The style of life one lives is early formed in childhood.  Based upon social encounters with the outside world as well as birth order and family life, the style of life is constructed.  His attitudes, feelings, apperceptions, and aspirations are set in motion.  One’s sense of inferiority in various aspects of life are contributing factors in the development of one’s style of life always within the context of self-aware inferiorities and the self-administered pressure to seek perfection and personal fulfillment in one’s life (Morgan, 2010, p.74).

 

With regards to “meaning in life,” Adler’s concept of the creative self is central.  “It is this creative self which gives a person meaning in life.  It is the active principle of humanity.  In essence, the doctrine of a creative self asserts that man makes his own personality” (Morgan, 2010, p. 74).  Adler’s theory, a humanistic approach, spoke of the uniqueness of the individual, awareness, creativity, and cooperation, which are the underpinnings of humanistic, existential concepts.

 

Viktor Frankl and Logotherapy (1905-1997)

Frankl developed an eager interest in psychiatry and psychology during his adolescence, and sent an essay to Sigmund Freud by the age of 16; the article was published by the time he was 19.  Frankl’s matriculation paper from gymnasium addressed the psychology of philosophical thinking, as he had a strong interest in the great philosophers as well.  Frankl entered the University of Vienna’s school of medicine, and specialized in neurology and psychiatry, with a particular focus in depression and suicide.  Within this area of interest, Frankl began to postulate his initial conceptualizations of his theory, expanding on his predecessors whom he studied, Freud and Adler’s theories, as he intently began to examine suicide—the desire to end one’s life as a choice, feeling that there are no other options or choices, often resulting from a depression and state of meaninglessness and despair.  During this time, Frankl was also in contact with Adler, and had interests in Adler’s Individual Psychology, for which we will see certain concepts had a strong influence on his own theory; namely, that an individual is not a predetermined being by drives and instincts, the creative self, uniqueness of the individual, seeing man as what he can become rather than who he is right now, and the overall humanistic approach.  Frankl published a paper in Adler’s International Journal of Individual Psychology in 1925, and in 1926, he first introduced the term Logotherapy and his Existential Analysis.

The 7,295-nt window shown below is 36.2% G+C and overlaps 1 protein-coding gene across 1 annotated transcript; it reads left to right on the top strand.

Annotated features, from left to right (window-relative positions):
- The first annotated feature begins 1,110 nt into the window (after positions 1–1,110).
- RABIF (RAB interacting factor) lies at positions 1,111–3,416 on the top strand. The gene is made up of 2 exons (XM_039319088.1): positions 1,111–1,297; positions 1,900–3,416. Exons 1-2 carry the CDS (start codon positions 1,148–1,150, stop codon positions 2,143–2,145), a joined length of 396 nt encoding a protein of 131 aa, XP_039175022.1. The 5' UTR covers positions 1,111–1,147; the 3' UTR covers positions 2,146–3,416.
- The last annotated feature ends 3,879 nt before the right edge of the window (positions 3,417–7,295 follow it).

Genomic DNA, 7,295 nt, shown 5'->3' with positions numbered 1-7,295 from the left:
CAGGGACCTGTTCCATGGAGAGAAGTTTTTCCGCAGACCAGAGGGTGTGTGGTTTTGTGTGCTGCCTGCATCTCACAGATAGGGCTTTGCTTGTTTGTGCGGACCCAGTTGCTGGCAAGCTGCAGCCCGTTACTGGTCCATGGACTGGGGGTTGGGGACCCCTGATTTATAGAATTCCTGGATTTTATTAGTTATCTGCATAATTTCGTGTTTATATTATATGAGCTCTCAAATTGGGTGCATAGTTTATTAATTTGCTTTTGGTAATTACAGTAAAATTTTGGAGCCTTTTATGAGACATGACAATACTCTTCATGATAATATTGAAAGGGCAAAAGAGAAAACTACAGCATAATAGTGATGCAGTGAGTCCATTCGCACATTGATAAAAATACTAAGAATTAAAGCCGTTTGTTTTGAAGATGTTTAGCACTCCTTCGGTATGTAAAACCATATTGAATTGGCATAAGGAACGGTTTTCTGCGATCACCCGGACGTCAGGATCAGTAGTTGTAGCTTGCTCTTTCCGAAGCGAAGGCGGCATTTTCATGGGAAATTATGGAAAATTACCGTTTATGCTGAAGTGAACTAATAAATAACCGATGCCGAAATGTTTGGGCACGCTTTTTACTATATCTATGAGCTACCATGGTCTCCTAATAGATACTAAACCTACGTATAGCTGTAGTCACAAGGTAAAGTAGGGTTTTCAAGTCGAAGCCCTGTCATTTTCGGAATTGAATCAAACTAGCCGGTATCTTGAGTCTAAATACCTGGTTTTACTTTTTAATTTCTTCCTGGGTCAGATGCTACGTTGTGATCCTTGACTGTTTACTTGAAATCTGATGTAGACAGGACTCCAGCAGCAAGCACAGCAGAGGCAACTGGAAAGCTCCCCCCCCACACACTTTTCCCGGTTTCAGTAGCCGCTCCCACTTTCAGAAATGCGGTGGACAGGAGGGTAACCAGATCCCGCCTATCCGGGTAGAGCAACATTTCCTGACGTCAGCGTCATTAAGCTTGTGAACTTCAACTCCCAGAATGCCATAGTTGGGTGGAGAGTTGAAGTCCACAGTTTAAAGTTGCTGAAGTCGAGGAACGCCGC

During his medical school training, Frankl became president of “Skozialistische Mittelschuler Osterreich,” which provided support and counseling to fellow students during their examination trials, to reduce suicidality among them during this extremely difficult time.  During Frankl’s time assisting with these students, there were no reported suicides, providing an additional framework and foundation for his continued work.  Upon completing medical school, Frankl was appointed as head of the “Selbstmorderpavillon,”—the suicide pavilion, at the General Hospital in Vienna, which provided treatment for suicidal women, where Frankl and his colleagues treated over 30,000 women prone to suicide, at suicide risk, or who had attempted suicide.  In 1938, with the rise of anti-Semitism, and Hitler’s troops beginning to invade Austria, Frankl moved into private practice, but was later called to Rothschild Hospital (Morgan, 2010).

 

Frankl had the opportunity to leave Austria, but due to his aging parents, he did not want to leave them on their own to a possible difficult fate from the Nazi Regime; the following year, on September 25th, 1942, Viktor Frankl, his wife, brother, and parents were deported to the Theresienstadt concentration camp.  With him, hidden in the lining of his coat pocket, was his original manuscript outlining his theory of Logotherapy and Existential Analysis.  It was destroyed by the guards, however, Frankl worked fervently to rewrite it on bits and scraps of paper during his time in the camps, and said that among other things, this gave him a “why” to live for.  Frankl remained in the camps for three years, being transferred to four different locations, including Auschwitz.  Frankl’s wife died from malnutrition right after liberation in the camps, and the rest of his family perished in the concentration camps (Morgan, 2010).